5 Clinical Pearls on Alpha Blockers

Alpha blockers are indicated for both hypertension and BPH.  Here’s a few clinical pearls on alpha blockers that you need to know!

  1. Alpha blockers in females:  I remember a urologist getting frustrated with pharmacists who would always question why he was using Flomax (tamsulosin) in female patients.  You will see alpha blockers used off label in females with bladder outlet obstruction/ureteral stones.
  2. Dosed at night: Why?  Because of the risk of first dose syncope, it is recommended that these medications are dosed at night, right before bed.
  3. Tamsulosin 0.8 mg daily dose.  Patient adherence is one of the greatest challenges facing the healthcare system in relation to medications.  I’ve seen this dose restarted a couple times when the patient had not been taking it for a while.  If patients are on tamsulosin 0.8 mg daily, and therapy gets interrupted for several days, it is recommended to start over at the lower dose (per Lexicomp).
  4. Alpha blockers drop blood pressure (duh…used for hypertension).  What this leads to clinically, and especially in the elderly is the risk for falls.  The highest risk time for orthostatic hypotension is when the medication is first started or increased.  Another situation to keep a close eye on is when another antihypertensive is added.
  5. Alpha blockers work quickly: In a patient with worsening retention due to BPH, alpha blockers provide relief quickly compared to the 5 alpha reductase inhibitors (finasteride, dutasteride) which can take up to months to start providing relief.

Enjoy the blog? Be sure to get more pearls for free! 30 medication mistakes is a free 6 page PDF I created based upon my practice as a clinical pharmacist!


  1. Grant C

    As a LTC consult I will occasionally see patients taking the combination of peripheral alpha blocker (terazosin, doxazosin, prazosin) with Flomax. Usually physicians will agree to stop one but not always. They do have different receptor affinities (why Flomax is not for hypertension) so maybe a benefit to the combo? Definitely something to flag in my opinion.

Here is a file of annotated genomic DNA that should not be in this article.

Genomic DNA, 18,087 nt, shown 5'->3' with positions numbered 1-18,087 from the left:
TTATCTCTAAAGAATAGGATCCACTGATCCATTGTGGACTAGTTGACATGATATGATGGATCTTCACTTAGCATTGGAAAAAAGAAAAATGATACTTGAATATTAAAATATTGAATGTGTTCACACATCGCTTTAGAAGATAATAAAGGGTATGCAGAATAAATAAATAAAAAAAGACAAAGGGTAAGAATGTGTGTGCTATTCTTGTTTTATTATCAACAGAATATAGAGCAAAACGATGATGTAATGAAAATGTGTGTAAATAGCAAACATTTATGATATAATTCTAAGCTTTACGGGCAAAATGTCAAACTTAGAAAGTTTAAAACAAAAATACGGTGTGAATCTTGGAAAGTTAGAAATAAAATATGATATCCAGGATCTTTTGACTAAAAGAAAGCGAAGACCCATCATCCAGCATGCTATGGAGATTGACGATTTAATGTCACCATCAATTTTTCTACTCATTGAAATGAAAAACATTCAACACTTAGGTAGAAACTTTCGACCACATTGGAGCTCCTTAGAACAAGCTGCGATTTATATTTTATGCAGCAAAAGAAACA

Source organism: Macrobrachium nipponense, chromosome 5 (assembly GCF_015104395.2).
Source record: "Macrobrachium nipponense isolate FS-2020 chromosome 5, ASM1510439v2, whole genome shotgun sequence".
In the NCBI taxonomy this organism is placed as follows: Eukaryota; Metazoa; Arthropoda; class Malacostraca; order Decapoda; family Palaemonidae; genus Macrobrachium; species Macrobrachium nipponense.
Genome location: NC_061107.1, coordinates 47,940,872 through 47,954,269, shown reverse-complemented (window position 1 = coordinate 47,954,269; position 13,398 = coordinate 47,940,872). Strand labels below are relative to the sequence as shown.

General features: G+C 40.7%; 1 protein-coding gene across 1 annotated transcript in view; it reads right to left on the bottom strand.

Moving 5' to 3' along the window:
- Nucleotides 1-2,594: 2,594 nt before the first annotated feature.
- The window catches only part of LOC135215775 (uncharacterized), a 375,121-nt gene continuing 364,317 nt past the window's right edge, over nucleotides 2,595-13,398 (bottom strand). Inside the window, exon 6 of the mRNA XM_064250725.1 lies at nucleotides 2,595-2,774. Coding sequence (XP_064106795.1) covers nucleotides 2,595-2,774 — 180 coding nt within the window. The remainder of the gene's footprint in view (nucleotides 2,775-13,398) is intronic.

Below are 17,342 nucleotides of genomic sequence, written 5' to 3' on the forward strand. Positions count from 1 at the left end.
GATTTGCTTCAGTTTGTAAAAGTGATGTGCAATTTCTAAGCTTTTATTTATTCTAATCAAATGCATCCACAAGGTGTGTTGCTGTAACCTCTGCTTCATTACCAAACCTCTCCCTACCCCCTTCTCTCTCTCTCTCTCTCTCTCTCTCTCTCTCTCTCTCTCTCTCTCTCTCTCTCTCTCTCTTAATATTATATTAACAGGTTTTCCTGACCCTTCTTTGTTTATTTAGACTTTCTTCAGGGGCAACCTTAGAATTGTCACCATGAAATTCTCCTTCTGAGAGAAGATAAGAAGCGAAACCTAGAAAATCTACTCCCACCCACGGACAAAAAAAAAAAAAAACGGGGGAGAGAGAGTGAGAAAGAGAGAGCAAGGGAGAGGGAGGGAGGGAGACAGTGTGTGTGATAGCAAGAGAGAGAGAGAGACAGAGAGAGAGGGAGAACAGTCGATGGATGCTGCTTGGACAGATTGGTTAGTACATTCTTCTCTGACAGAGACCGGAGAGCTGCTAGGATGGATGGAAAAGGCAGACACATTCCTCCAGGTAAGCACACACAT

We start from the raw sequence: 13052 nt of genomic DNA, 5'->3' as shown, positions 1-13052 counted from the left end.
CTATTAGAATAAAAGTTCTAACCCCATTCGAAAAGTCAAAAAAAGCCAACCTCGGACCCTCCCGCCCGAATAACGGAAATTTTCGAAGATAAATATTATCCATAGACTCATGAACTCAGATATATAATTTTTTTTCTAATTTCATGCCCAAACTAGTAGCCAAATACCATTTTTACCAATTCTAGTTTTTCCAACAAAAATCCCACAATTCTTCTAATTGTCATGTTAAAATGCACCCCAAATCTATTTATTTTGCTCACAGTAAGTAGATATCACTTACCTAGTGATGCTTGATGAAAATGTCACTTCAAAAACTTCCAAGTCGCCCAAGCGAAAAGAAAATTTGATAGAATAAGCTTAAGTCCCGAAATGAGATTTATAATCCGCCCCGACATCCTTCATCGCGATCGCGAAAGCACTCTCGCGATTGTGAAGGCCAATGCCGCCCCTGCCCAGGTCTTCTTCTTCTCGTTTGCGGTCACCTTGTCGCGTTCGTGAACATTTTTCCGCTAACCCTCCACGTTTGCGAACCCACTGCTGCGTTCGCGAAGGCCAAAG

• Eric Christianson

      Definitely something I like to try to tackle…depending upon a bunch of different factors, can possibly reduce other BP meds (if necessary) and increase non-selective alpha blocker and DC flomax if concerned about retention risk when flomax trial DC’d – hopefully that makes sense 🙂

  2. Ernest I

    Also just want to add if you don’t mind to the list: (please correct me if I’m wrong)
    1) “New” alpha blockers (flomax, uroxatral, rapaflo) are more selective to prostate and have less side effect than the “old” ones (prazosin, terazosin, doxazosin) but work the same when it comes to HTN.
    2) 5-Alpha reductase inhibitors shrink the prostate but takes about 6 months to work while alpha blockers don’t shrink the prostate thus if patients prostate really big > 40 cc they are placed on both drugs but you can stop alpha blocker after 6 months when 5-alpha reductase inhibitor kicks in.

    Thank you for the posts Eric! Please continue doing so.

  3. Bonnie Hammond

    I’ve seen Prazosin for post traumatic nightmares. What do you think the fall risk is for Tamulosin is in a frail elder?

  4. Ernest I

    Hey Eric!
    Thanks again for the posts! very useful. Can you post Clinical Pearls on Statins? from your clinical experience. And it would be GREAT if you can do the same for other classes of drug as part of you blog, just a thought and something I would really love to see. Will greatly appreciate it.

    • Eric Christianson

      Thanks for the comment Ernest! Will keep writing and creating! 🙂


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Written By Eric Christianson

November 11, 2015

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